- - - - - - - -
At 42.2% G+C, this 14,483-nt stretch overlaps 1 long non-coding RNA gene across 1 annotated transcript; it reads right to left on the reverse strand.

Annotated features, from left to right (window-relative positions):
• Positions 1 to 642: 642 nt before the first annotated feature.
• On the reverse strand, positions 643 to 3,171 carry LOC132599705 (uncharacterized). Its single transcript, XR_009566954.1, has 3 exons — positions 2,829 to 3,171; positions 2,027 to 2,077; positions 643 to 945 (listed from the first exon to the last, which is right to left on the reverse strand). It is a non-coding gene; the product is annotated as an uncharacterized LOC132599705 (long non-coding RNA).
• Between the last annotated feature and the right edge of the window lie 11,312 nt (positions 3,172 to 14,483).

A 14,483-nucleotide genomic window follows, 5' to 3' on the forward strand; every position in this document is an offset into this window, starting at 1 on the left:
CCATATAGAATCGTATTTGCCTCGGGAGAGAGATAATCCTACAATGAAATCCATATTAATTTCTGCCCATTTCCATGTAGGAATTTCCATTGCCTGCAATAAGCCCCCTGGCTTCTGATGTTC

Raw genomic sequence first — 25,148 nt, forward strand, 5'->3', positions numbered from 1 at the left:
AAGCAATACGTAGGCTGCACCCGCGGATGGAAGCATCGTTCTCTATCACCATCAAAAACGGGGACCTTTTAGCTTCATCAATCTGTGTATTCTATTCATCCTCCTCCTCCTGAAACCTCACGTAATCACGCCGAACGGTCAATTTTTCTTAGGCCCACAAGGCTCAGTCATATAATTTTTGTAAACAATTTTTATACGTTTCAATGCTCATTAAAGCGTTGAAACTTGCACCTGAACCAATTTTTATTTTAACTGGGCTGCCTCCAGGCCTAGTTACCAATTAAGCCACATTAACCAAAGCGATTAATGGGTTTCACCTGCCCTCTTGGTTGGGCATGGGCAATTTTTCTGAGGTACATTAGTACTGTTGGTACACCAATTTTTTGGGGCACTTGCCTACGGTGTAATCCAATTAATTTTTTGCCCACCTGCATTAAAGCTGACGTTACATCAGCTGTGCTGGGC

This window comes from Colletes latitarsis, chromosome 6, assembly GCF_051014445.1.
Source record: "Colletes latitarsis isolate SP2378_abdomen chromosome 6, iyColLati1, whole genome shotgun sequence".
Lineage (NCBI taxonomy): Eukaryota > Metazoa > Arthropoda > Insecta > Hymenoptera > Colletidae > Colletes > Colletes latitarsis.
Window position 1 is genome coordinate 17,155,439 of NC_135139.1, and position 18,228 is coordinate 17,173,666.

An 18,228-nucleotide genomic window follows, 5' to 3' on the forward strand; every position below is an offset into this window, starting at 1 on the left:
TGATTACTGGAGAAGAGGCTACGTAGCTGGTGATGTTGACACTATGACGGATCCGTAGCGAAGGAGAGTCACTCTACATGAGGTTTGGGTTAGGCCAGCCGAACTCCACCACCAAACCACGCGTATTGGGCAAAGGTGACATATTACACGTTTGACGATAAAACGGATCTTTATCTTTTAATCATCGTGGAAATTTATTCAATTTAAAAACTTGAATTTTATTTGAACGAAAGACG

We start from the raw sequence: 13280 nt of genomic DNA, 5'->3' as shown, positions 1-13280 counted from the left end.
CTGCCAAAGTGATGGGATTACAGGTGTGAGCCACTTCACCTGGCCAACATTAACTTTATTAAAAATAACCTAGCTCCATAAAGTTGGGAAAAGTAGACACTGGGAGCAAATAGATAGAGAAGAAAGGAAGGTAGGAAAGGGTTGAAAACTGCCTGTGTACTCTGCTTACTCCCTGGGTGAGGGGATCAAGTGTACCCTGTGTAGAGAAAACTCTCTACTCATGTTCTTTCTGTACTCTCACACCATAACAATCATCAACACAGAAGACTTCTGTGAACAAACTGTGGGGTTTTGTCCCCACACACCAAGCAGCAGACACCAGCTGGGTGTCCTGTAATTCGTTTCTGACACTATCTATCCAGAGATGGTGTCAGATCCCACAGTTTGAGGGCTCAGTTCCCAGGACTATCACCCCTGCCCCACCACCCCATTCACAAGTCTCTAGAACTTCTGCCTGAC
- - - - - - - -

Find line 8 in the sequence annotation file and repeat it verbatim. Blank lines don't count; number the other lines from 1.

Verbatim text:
Raw genomic sequence first — 25,148 nt, forward strand, 5'->3', positions numbered from 1 at the left: